Why China is sitting on its hands
China is slowing but Beijing has resisted the temptation to aggressively stimulate growth. If inflation and unemployment remain in check, the leadership will allow the nation to organically reach its new growth 'norm'.
But the government has remained relatively calm, taking only measured steps to stabilise growth. This so-called ‘policy paralysis’ does appear odd given the Chinese government’s emphasis of GDP growth in the past. Some market participants argue that the policy makers are ‘way behind the curve’ because of the once-a-decade leadership transition.
It is unlikely the Chinese government is simply ignoring the growth risks. A more plausible explanation is the underlying view among officials that the current growth downturn is as much structural in nature as cyclical. According to our estimation, the economy’s potential growth rate has already moderated, from 10 per cent in 2000-10 to an estimated 8 per cent over 2010-20, and will slow further to 6 per cent over 2020-30. If these figures are roughly correct, then the 7 to 8 per cent range may have become the ‘new normal’ of Chinese growth. In any case, the government has already revised down its GDP growth target to 7.5 per cent in 2012, from 8 per cent in previous years, and may further take it down to 7 per cent in 2013.
The seeming reluctance of policy makers to adopt aggressive policy responses this time round is, at least in part, due to lessons learned from the 2008 stimulus package. For the past several years, the government’s massive investment programs have been criticised for increasing financial and fiscal risks. Many government officials speak regularly about the need to tolerate slow growth in order to improve growth sustainability. They emphasise the policy objective of stabilising, rather than boosting, growth in the face of increasing downside risks to the economy.
Indeed, the current economic downturn is different from that in previous cycles. When Chinese growth decelerated rapidly during the Asian and global financial crises, for instance, the economy lost large numbers of jobs and inflation quickly turned into deflation. This time round, the economy has continued to create 8.2 million new jobs during the first seven months of this year, equivalent to 80 per cent of the government’s annual target. CPI inflation has also picked up from July and August.
The downward shift in potential growth is probably caused by two interrelated factors: a gradual maturing of the economy and rapid loss of low-wage cost advantages. The success of Chinese growth during the past decades can be attributed to market-oriented reforms, low-wage cost advantages and careful government interventions. But now production costs are rising very rapidly, partly due to labour shortage problems and partly as a result of reforms removing price distortions for energy and capital. During the first half of the year, for instance, despite the deceleration of growth, minimum wages still increased by 15 to 20 per cent in most cities.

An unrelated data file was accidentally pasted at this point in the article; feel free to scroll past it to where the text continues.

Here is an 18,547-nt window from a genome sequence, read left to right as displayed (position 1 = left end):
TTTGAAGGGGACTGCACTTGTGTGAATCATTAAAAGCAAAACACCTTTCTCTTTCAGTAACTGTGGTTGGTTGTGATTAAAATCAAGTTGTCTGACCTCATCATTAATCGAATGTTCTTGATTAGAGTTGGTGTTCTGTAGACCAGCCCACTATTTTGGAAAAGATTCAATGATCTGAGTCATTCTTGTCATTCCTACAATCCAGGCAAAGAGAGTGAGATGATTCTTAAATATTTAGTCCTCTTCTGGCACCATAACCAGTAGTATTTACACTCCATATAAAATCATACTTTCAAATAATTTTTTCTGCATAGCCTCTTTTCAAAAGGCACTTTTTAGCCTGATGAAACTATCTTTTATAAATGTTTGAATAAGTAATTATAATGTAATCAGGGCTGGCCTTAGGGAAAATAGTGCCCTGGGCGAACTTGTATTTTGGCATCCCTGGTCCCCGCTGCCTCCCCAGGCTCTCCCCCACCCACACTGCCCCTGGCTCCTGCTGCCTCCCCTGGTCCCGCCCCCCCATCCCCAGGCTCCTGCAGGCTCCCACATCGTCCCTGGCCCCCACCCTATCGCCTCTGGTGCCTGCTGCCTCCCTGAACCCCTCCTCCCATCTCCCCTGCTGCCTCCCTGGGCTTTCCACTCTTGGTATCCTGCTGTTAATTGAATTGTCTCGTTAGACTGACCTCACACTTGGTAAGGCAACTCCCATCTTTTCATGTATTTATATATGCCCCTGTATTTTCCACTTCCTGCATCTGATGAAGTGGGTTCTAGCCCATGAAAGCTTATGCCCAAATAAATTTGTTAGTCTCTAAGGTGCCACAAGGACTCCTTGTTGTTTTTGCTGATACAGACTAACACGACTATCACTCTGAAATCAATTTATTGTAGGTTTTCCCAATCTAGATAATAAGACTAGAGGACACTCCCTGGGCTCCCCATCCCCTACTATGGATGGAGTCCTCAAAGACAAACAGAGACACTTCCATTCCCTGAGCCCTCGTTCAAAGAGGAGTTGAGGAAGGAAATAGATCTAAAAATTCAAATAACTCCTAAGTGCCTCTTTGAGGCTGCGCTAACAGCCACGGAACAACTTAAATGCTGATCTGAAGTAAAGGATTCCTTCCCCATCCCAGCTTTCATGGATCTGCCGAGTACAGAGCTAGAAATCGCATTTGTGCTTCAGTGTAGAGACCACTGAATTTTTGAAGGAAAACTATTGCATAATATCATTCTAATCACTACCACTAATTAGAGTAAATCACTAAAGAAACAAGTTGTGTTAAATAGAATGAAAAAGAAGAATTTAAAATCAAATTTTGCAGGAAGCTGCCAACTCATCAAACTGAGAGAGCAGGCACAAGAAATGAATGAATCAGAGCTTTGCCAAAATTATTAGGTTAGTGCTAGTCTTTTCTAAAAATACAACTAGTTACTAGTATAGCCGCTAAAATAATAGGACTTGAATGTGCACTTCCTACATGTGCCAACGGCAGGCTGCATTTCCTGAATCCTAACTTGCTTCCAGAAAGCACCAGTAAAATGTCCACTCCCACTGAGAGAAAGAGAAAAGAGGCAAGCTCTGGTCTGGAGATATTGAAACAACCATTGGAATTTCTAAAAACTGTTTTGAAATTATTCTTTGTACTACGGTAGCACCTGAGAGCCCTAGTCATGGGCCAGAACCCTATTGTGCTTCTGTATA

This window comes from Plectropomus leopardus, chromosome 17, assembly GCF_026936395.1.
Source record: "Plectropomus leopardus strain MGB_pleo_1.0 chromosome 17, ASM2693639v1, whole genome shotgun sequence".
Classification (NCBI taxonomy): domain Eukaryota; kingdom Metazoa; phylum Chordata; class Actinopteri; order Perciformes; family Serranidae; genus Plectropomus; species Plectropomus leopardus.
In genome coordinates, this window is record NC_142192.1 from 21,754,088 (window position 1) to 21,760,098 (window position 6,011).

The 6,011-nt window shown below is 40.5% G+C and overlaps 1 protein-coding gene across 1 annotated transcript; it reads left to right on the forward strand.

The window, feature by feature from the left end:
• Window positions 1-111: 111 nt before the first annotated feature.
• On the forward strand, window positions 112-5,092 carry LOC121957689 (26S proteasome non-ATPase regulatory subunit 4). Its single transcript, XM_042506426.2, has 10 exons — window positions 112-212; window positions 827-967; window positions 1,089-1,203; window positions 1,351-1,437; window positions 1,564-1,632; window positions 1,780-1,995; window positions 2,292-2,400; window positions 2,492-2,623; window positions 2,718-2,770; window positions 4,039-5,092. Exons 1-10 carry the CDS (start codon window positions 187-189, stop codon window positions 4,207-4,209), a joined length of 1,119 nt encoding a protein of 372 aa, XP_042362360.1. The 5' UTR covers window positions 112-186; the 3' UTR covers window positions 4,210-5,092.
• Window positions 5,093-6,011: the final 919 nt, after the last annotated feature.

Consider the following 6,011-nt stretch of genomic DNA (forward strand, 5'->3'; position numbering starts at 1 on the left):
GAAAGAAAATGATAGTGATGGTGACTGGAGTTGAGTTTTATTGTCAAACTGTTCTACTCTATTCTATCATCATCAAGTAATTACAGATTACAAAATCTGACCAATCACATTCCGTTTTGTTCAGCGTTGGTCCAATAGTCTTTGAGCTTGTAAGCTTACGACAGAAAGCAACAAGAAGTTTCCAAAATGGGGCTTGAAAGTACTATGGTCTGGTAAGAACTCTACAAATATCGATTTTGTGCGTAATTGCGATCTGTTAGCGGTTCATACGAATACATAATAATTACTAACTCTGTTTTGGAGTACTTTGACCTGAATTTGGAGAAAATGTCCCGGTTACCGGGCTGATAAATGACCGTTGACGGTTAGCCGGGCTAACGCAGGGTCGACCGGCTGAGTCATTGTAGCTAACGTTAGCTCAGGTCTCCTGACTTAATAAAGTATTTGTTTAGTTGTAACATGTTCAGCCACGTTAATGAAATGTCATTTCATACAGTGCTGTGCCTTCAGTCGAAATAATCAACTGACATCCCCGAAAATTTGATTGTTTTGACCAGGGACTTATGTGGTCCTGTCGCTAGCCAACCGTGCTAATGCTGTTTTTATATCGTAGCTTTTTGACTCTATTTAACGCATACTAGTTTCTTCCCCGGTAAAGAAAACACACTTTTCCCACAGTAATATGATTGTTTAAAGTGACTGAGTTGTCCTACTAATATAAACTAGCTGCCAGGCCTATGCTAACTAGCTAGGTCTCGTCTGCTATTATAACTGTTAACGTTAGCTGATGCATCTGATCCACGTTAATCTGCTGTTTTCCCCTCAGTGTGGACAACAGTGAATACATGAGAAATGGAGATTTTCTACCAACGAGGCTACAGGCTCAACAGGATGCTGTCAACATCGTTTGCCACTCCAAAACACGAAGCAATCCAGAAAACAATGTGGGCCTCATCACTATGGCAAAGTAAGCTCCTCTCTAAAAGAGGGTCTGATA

Meanwhile, China just reached high middle-income level, with GDP per capita of $US5400 in 2011. It faces the tough challenge of the ‘middle-income trap’. A fundamental question is whether China can pass through middle-income to become a rich country. More specifically, the economy has to graduate from simple manufacturing production relying on the mobilisation of labour to industrial upgrading through high rates of human capital formation and research and innovation. It is natural that an economy’s growth rate declines as it moves closer to the world technological frontier.
The era of 10 per cent annual growth performance is probably over. And the world may have to adapt to China’s ‘new normal’ growth, which will likely sit around 7 to 8 per cent. Importantly, accompanying the transition from economic ‘miracle’ to ‘normal development’ are a number of important changes, including higher inflation pressures, a more balanced economic structure, accelerated industrial upgrading and more dramatic economic cycles, in addition to slower growth.
Recently, various local governments announced a large number of ambitious investment programs totalling more than 17 trillion yuan ($US2.7 trillion). These programs will unlikely lead to a significant rebound of fixed asset investment, as most of the projects are scheduled for the next three to eight years and often they are not backed by detailed funding plans. As Chinese local government just completed its power transition, the new leaders want to position themselves in case the central government rolls out aggressive investment programs. But so far, the central bank, the banking regulator and the Ministry of Finance have all maintained a relatively cautious macro and regulatory policy stance.
The rationale of the cautious macroeconomic policy strategy is, arguably, to let growth settle around its new potential. Policy makers watch indicators on unemployment and inflation very closely. If unemployment becomes a serious issue, the economy is probably growing at a below-potential pace. And if the inflation rate is very high, then the economy is likely to be expanding at an above-potential pace. Either problem could trigger serious economic and political instability and is likely to invite more aggressive policy responses from the government. But at this point a more aggressive policy strategy does not appear to be in the offing.
Yiping Huang is professor of economics at Peking University and at the China Economy Program, the Australian National University. He is also chief economist for Asia at Barclay’s Bank, Hong Kong. He is EAF Distinguished Fellow for 2012.
This article originally appeared on EastAsiaForum.org. Republished with permission.